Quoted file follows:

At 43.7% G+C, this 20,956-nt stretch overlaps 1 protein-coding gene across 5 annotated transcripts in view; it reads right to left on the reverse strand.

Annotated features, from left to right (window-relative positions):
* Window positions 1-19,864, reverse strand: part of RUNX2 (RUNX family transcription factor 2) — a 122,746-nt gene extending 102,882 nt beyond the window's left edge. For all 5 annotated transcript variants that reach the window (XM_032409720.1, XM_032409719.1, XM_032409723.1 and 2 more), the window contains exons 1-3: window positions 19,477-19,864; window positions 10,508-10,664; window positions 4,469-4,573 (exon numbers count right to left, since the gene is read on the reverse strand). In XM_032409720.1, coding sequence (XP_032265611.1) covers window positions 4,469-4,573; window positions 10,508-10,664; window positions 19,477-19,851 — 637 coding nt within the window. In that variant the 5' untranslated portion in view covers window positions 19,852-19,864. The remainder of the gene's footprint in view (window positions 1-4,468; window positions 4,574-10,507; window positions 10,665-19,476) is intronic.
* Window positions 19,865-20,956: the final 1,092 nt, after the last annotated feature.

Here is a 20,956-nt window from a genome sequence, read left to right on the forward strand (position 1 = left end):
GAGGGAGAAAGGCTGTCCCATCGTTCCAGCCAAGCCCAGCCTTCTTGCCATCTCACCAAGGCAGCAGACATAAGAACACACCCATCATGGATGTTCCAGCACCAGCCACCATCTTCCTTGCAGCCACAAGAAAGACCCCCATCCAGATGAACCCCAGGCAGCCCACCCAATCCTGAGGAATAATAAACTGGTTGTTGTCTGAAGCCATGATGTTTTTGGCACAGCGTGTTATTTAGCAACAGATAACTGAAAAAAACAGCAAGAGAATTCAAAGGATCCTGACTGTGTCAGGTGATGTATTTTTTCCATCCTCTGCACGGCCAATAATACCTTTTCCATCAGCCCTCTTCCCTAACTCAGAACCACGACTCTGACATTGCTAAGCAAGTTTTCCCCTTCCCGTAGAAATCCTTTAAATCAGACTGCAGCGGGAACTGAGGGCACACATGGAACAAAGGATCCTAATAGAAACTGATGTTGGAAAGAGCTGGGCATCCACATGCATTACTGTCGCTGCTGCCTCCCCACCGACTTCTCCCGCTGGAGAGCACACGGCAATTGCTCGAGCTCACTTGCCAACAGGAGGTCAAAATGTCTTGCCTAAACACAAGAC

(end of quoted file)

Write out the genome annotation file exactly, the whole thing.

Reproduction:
At 43.7% G+C, this 20,956-nt stretch overlaps 1 protein-coding gene across 5 annotated transcripts in view; it reads right to left on the reverse strand.

Annotated features, from left to right (window-relative positions):
* Window positions 1-19,864, reverse strand: part of RUNX2 (RUNX family transcription factor 2) — a 122,746-nt gene extending 102,882 nt beyond the window's left edge. For all 5 annotated transcript variants that reach the window (XM_032409720.1, XM_032409719.1, XM_032409723.1 and 2 more), the window contains exons 1-3: window positions 19,477-19,864; window positions 10,508-10,664; window positions 4,469-4,573 (exon numbers count right to left, since the gene is read on the reverse strand). In XM_032409720.1, coding sequence (XP_032265611.1) covers window positions 4,469-4,573; window positions 10,508-10,664; window positions 19,477-19,851 — 637 coding nt within the window. In that variant the 5' untranslated portion in view covers window positions 19,852-19,864. The remainder of the gene's footprint in view (window positions 1-4,468; window positions 4,574-10,507; window positions 10,665-19,476) is intronic.
* Window positions 19,865-20,956: the final 1,092 nt, after the last annotated feature.

Here is a 20,956-nt window from a genome sequence, read left to right on the forward strand (position 1 = left end):
GAGGGAGAAAGGCTGTCCCATCGTTCCAGCCAAGCCCAGCCTTCTTGCCATCTCACCAAGGCAGCAGACATAAGAACACACCCATCATGGATGTTCCAGCACCAGCCACCATCTTCCTTGCAGCCACAAGAAAGACCCCCATCCAGATGAACCCCAGGCAGCCCACCCAATCCTGAGGAATAATAAACTGGTTGTTGTCTGAAGCCATGATGTTTTTGGCACAGCGTGTTATTTAGCAACAGATAACTGAAAAAAACAGCAAGAGAATTCAAAGGATCCTGACTGTGTCAGGTGATGTATTTTTTCCATCCTCTGCACGGCCAATAATACCTTTTCCATCAGCCCTCTTCCCTAACTCAGAACCACGACTCTGACATTGCTAAGCAAGTTTTCCCCTTCCCGTAGAAATCCTTTAAATCAGACTGCAGCGGGAACTGAGGGCACACATGGAACAAAGGATCCTAATAGAAACTGATGTTGGAAAGAGCTGGGCATCCACATGCATTACTGTCGCTGCTGCCTCCCCACCGACTTCTCCCGCTGGAGAGCACACGGCAATTGCTCGAGCTCACTTGCCAACAGGAGGTCAAAATGTCTTGCCTAAACACAAGAC